So what is this imperfect tense anyway?
Imperfect is the tense we invoke in Spanish whenever we are dealing with past actions that were either incomplete or repetitive; basically, anything that could otherwise be expressed into English with a “used to”. Here are some illustrations:
- I went to Yale (what I essentially mean here is that I used to go to Yale for my studies; a repetitive action)
- I was eating street food every day (I used to eat street food everyday; habitual action)
- Juan was sick (he was sick for an undefined period of time; hence, this can be considered an imperfect action like any other statement on feelings or state)
- We were returning when we saw Enrique (the act of returning is imperfect in nature because it’s incomplete)
- My father often drove me to school (my father used to drive me to school; a repetitive action regardless of its frequency)
- Every year, the entire family would come together on the Day of the Dead (This line, again, can be rendered using a “used to” and hence becomes a repetitive action)
Let’s now see how regular Spanish verbs conjugate in this tense. There are two sets of conjugations; one for the -ar verbs and the other for the -ir and -er verbs. The conjugations for the -ar verbs go first (using hablar for illustration):
-aba (hablaba I spoke/used to speak/was speaking)
-abas (hablabas you spoke/used to speak/were speaking)
-aba (hablaba he/she/it spoke/used to speak/was speaking)
-abamos (hablabamos we spoke/used to speak/were speaking)
-aban (hablaban they spoke/used to speak/were speaking)
Here are the conjugations for the -er and -ir verbs (using comer for illustration):
-ía (comía I ate/used to eat/was eating)
-ías (comías you ate/used to eat/were eating)
-ía (comía he/she/it ate/used to eat/was eating)
-íamos (comíamos we ate/used to eat/were eating)
-ían (comían they ate/used to eat/were eating)
Now, while we are sure you have quite understood when this tense is exactly to be used, it’s remembering this usage and the associated conjugations that hurts the butt.
The prerequisites for the trick
There is no need to memorize the names of the many tenses you are going to use in Spanish just as there’s no need to remember which tense you are in when you say, “I wish I had eaten that hot dog.” Memorizing grammar terms and labels is the most unrewarding of all language learning activities and serve you absolutely no purpose unless you want to teach a grammar class or write a grammar test. What you should aim at, instead, is to learn to recall what word and conjugation to use depending on the scenario you are in regardless of what the conjugated form is labelled as.
Is it possible to trick your brain into recalling not only the conjugation tables listed above but also the fact that they are to be used only with habitual, repetitive, and continuous actions without cramming up anything? The answer is, yes, provided you already know your simple present tense like the back of your hand. Let’s review the simple present tense conjugations for a while before we get to the mnemonic. Here’s the table for -ar verbs using hablar:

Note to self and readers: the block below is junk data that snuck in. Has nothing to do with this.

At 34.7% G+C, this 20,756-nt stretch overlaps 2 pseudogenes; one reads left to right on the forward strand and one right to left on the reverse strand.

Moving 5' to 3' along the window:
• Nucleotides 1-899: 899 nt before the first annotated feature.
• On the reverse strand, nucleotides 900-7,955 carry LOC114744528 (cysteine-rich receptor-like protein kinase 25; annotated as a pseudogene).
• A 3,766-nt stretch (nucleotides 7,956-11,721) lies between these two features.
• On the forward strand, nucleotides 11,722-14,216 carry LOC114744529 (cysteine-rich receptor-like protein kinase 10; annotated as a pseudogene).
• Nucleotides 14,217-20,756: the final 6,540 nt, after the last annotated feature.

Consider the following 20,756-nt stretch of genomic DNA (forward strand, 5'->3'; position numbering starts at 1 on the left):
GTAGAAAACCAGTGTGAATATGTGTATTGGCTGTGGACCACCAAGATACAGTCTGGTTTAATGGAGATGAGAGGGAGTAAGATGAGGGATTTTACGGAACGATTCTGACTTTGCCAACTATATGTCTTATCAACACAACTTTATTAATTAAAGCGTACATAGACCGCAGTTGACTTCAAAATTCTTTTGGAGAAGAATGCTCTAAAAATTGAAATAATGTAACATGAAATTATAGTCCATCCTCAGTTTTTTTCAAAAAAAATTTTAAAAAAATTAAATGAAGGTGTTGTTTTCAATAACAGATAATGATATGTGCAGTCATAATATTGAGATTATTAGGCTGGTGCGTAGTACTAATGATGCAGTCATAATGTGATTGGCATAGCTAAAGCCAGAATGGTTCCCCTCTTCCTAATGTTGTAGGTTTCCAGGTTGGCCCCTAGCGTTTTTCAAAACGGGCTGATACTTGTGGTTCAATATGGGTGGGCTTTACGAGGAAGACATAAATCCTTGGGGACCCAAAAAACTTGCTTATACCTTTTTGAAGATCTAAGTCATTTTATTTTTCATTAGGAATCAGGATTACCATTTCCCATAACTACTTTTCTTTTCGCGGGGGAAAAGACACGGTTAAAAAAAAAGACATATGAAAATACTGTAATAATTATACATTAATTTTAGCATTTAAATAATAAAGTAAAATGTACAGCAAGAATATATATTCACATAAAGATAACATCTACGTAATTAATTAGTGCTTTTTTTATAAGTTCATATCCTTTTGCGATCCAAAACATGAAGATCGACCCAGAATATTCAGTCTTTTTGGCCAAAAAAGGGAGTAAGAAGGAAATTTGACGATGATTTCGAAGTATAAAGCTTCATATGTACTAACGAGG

-o (hablo I speak)
-as (hablas you speak)
-a (habla he/she/it speaks)
-amos (hablamos we speak)
-an (hablan they speak)
If you remember and can recall the simple present tense table in a blink, you can use the following mnemonic to cement the imperfect to your brain with absolute ease:
When my dad was young, he lived in India and used to listen to ABBA all day
Not that hard to visualize, is it? If you are familiar with ABBA, chances are you know how big they were back in the 80’s. Now, the first thing to note in this sentence is its tense; without any clue about what it’s called officially, you can instantly recognize that we are talking about habitual and repetitive actions in the past. My dad “used to” live in India and he “used to” listen to ABBA all day. So you know whenever we are dealing with such actions, this is the mnemonic to be invoked. No need to memorize that it’s called “imperfect tense” in grammar.
|Who knew ABBA could help you with Spanish grammar!|
Photo credit: Spensatron 5000 licensed CC BY 2.0
If you are now comfortable with the -ar verbs, take a look at the -ia ending in “India” which is in bold. This is a cue to the -ía ending in the singular first person conjugation of the -er and -ir verbs, e.g., vivía (I lived/used to live/was living) for vivir (to live) or ponía (I put/used to put/was putting) for poner (to put. Again, the rest of the table just follows the simple present tense conjugation pattern based on the -ía ending. Try playing with some verbs, like comer, beber, correr, conducir, crecer, subir, etc. If you still need some further reinforcement to this mnemonic, there is a popular Spanish song by the Latin pop group, Camila, just for that!